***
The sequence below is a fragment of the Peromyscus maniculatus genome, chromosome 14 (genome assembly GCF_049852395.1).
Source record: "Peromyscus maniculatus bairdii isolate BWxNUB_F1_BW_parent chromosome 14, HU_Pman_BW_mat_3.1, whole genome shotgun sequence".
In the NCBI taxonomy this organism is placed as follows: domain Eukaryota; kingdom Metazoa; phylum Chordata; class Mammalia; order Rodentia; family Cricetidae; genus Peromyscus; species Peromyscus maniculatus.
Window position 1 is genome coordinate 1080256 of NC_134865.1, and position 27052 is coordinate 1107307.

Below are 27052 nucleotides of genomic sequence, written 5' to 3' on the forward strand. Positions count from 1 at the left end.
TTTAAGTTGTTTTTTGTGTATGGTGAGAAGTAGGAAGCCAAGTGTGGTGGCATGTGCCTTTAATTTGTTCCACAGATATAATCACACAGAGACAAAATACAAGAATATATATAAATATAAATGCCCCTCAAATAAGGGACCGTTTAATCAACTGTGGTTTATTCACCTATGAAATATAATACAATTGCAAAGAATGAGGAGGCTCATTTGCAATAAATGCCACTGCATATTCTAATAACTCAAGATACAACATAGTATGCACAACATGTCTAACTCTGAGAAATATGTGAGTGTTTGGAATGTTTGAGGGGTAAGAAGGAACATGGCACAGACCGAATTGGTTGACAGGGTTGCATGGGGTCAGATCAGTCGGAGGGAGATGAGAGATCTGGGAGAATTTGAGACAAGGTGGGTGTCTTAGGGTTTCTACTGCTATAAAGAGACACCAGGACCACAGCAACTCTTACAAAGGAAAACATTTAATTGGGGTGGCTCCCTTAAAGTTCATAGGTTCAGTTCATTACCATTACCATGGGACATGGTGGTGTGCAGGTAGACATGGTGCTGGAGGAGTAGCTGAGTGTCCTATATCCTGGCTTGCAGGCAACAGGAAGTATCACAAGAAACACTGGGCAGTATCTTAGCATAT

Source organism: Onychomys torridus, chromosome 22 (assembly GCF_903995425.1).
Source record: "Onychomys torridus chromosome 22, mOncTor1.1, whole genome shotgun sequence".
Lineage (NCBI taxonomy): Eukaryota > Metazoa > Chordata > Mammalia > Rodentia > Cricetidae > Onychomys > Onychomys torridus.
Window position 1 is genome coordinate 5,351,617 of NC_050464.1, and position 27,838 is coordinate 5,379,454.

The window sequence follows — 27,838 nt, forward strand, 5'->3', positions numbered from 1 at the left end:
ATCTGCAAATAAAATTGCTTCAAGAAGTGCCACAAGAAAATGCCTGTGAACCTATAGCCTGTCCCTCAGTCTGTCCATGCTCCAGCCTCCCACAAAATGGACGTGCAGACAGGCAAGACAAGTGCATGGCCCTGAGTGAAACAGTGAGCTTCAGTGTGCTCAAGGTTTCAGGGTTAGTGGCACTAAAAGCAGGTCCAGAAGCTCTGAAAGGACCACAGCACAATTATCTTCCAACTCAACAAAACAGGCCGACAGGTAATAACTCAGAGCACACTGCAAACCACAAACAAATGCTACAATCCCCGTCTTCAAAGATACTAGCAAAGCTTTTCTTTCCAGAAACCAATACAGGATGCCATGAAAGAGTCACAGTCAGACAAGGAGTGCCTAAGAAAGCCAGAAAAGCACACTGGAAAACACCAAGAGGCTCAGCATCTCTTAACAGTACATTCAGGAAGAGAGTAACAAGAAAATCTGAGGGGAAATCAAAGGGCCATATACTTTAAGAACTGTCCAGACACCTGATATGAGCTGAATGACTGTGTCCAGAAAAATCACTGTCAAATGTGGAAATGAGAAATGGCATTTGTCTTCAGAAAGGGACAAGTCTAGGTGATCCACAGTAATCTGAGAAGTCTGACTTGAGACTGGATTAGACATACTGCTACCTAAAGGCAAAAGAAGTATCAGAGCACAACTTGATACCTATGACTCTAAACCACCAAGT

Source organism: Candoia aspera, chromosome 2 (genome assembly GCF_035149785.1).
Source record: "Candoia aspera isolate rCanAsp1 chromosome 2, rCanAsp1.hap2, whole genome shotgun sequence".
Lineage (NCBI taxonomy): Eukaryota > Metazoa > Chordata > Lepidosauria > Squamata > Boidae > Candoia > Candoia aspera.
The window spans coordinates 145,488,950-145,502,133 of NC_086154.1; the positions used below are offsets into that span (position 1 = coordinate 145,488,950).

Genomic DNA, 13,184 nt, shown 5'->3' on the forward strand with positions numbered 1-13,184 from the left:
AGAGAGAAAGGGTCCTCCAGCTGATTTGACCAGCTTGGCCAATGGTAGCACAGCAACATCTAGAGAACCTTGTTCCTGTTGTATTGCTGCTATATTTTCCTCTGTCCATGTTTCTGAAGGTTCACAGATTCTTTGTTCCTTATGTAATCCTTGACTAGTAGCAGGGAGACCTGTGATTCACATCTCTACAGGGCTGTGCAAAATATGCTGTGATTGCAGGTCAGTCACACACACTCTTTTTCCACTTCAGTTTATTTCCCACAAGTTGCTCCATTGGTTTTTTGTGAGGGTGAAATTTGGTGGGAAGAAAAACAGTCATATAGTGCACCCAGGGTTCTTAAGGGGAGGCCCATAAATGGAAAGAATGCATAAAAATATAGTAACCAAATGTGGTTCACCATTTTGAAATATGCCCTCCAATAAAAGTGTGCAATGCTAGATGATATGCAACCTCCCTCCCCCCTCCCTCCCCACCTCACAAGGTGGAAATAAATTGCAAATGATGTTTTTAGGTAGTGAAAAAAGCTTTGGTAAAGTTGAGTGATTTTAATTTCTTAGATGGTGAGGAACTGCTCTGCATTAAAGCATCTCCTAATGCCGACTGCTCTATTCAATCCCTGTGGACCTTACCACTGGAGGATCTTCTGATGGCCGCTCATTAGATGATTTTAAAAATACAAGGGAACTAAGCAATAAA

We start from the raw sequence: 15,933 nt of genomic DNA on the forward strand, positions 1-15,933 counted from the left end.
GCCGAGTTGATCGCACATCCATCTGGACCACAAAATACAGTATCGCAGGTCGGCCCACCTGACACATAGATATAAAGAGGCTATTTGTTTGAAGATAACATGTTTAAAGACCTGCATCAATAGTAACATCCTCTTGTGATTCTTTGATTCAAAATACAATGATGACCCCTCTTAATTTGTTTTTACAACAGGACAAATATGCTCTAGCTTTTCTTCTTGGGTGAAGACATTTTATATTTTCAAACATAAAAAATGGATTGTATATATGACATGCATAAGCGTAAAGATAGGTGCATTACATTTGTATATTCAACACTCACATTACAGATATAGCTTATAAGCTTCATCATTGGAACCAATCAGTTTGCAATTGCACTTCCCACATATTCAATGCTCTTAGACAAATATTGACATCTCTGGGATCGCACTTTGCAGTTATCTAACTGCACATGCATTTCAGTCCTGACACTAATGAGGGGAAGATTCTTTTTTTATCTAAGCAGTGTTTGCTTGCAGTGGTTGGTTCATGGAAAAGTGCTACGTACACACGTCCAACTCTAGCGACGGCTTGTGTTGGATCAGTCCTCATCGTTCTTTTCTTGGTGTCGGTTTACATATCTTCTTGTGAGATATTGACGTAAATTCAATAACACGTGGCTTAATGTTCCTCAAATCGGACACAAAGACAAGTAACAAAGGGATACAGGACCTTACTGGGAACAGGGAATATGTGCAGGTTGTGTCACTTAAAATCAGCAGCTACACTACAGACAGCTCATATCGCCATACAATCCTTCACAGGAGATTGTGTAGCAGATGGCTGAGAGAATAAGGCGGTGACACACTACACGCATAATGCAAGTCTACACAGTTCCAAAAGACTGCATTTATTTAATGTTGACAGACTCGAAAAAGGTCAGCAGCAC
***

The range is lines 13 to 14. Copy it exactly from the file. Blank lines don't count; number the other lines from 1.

Source organism: Candoia aspera, chromosome 2 (genome assembly GCF_035149785.1).
Source record: "Candoia aspera isolate rCanAsp1 chromosome 2, rCanAsp1.hap2, whole genome shotgun sequence".